Here's a firsthand account of a first-time entrepreneur who not only faced these challenges, but also witnessed others facing similar issues.
Some of the most celebrated companies of our times were founded by young college graduates and drop-outs; however, research quoted in a recent article in The New York Times shows that a majority of founders in USA, particularly of the fastest growing firms were middle-aged.
Turning to India, the founders of Flipkart, Paytm and Ola were in their 20s when they started out. Even the founder of the most enduring Indian startup, Jamsetji Tata was 29 when he built his first venture. Of course, not all Indian entrepreneurs are so young; a survey by a startup incubator, Excubator showed that the median age for starting up in India is 35 for men and 37 for women founders.
Even as many middle-aged people take the plunge into entrepreneurship, they face certain challenges compared to their younger compatriots. As a first-time entrepreneur who started a business at 40, I have experienced some of these ordeals first-hand, and have seen others facing similar issues.
This is not to suggest that everyone would face them, nor that they cannot be overcome; it is an acknowledgement of some realities and the initiation of a discussion on resolutions.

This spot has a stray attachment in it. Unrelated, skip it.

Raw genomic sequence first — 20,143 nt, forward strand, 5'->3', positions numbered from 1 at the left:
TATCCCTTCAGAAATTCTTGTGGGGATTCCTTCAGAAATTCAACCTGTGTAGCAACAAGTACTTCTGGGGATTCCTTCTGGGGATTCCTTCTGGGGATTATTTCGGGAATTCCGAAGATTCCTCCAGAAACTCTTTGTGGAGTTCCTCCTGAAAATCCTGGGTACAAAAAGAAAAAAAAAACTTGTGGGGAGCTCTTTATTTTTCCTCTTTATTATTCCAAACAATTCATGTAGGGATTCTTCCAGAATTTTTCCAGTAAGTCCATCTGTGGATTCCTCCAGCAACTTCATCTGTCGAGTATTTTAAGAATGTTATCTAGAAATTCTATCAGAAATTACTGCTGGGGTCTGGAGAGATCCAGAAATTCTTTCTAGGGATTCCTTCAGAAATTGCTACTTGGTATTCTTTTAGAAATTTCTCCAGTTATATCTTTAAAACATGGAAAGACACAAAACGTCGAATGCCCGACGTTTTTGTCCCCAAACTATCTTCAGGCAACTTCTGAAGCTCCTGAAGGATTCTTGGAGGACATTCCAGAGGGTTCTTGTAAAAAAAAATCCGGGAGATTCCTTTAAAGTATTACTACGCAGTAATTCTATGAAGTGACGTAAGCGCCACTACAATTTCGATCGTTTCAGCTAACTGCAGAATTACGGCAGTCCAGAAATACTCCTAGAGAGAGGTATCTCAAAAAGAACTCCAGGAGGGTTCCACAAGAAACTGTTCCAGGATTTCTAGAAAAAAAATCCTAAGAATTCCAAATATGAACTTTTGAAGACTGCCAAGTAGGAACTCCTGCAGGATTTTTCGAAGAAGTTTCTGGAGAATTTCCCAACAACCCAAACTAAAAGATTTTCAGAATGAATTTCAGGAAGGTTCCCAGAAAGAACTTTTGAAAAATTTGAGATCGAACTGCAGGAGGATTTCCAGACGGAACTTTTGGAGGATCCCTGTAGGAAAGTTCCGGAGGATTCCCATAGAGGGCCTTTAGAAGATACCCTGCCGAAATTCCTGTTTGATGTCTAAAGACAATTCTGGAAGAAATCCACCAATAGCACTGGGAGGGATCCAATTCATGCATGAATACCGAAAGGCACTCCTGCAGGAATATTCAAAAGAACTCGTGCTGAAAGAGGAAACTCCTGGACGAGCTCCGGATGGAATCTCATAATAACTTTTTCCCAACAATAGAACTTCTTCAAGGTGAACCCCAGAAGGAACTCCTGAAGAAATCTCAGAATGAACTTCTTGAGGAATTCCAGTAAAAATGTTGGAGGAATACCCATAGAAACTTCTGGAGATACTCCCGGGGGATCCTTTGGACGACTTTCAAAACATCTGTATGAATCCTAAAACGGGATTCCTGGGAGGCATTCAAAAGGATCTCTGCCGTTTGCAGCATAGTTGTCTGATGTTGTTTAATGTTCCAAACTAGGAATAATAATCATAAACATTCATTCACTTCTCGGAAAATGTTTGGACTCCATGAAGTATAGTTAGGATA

Challenge 1: Financial Pressures
Someone who is 45 years today began one’s career at the end of the nineties, with a starting salary of Rs 3-5 lakhs. With a superb 15% cagr of salary over 20-22 years, current annual income would be Rs 40-80 lakhs per annum. The addiction of salary is that most people have not only designed their expenses to use their current salary but also make investments (usually in real estate and automobiles) based on the present value of future salaries of all earning family members. These illiquid investments create a huge exit barrier. Given the scorching rate at which real estate prices have gone up, those who invested later are locked in for longer.
This is bound to change in future, as inflation and interest rates drop, and the next generation stops investing in assets that reduce their flexibility and mobility. But for the current generation of middle-aged folks, not too many have the luxury of letting go of their assured salaries that are necessary for them to pay for their EMIs, children’s education and other lifestyle expenses.
Challenge 2: Reduced Hunger to Win
At the risk of ageism and generalisation, someone who is in the twenties is more likely to be energetic and determined than a 40+. This is a bit of paradox. Someone who can “afford” to quit one’s job has achieved considerable career progress and financial stability; therefore, the entrepreneurial idea has to be huge enough to create the same hunger that a young person, just setting out on one’s career would have. Other factors that affect this passion could be health (of oneself and parents), the need to spend time with growing children and other family obligations. Remember, most of us have been telling ourselves for the last two decades that we would soon “slow down” our pace.